A small crowd attended UTSU’s All-Candidates Executive Debate at the William Doo Auditorium at New College last Wednesday. Candidates for the positions of president, vice-president equity, VP external, VP internal and services, and VP university affairs participated in a question-and-answer session, since the slate is running unopposed.
The five executive candidates on current VP university affairs Munib Sajjad’s Renew slate emphasized the continued investigation of illegal ancillary fees and the need for students to become more involved and “united”.
Team Renew is made up of incumbent UTSU executives Sajjad (candidate for president) and VP external Yolen Bollo-Kamara (candidate for VP Equity), as well as newcomers Cameron Wathey, Sana Ali, and Agnes So (candidates for VP internal, VP external, and VP university affairs, respectively).
There is no opposition slate, so the ballot will have a “yes” or “no” option. According to the electoral code, positions for which the candidate receives a majority of “no” votes will be declared vacant.
The candidates were each given five minutes to make a brief speech outlining their platforms and plans for next year. Each speech was followed by a 10-minute question period and a final four minutes for the candidates to make closing remarks.
Questions from Trinity students concerned defederation and a hypothetical situation in which students voted to leave UTSU. None of the executive candidates answered the questions directly. “I don’t particularly know too much about this sort of situation,” said Wathey.
UTSU said that official questions of UTSU membership can only be initiated by UTSU, as per their bylaws, and that a hypothetical referendum regarding UTSU membership would need to be provided to all 47,000 members of the union.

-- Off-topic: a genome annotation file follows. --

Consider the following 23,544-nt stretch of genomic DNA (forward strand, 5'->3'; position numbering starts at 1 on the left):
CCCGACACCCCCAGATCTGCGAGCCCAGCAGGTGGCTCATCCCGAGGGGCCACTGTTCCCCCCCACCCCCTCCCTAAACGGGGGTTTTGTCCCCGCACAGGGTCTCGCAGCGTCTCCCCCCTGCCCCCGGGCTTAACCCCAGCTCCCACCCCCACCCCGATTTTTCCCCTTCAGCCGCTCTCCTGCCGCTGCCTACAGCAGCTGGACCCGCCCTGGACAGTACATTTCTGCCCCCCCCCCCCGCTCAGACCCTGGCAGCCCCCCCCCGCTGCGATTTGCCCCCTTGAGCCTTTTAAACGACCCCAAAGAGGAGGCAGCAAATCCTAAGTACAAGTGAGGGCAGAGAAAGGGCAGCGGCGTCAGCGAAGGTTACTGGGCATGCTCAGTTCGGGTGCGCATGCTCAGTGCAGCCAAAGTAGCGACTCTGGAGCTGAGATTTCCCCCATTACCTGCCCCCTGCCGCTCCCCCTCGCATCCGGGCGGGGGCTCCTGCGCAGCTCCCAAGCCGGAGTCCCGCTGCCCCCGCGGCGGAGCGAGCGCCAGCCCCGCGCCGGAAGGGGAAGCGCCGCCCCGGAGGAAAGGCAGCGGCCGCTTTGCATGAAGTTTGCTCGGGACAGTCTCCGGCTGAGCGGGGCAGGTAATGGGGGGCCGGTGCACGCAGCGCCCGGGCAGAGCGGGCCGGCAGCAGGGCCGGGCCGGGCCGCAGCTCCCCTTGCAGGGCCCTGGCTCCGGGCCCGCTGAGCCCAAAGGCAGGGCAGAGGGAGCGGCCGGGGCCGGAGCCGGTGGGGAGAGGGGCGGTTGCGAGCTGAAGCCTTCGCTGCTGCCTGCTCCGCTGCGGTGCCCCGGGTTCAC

UTSU has also expressed to multiple college councils that if defederation passes at the college referendum and is honoured by the University Affairs Board of the Governing Council, then the movement could still be stopped by a “clear legal precedent”.
After Sajjad’s opening speech, Trinity co-head Sam Greene asked him whether, if Trinity’s referendum to defederate passed and the University Affairs Board honoured the outcome of that referendum (redirecting fees paid by Trinity students to the Trinity College Meeting), UTSU would then take Trinity to court.
Sajjad did not directly answer the question. “We represent 47,000 students that vote individually into the union,” he said. “We follow our bylaws, and that’s what I want to uphold. […] We advocate for all, not just simply college or faculty councils.”
He did not say whether UTSU would take the Trinity student representation to court over potential defederation, and instead stressed the need for more dialogue between student groups.
Noor Baig, the current VP equity, is running for a position on the Board of Directors on the Renew slate as an arts and science director-at-large. Meanwhile, running for her current position is Bollo-Kamara, appointed this year as VP campus life.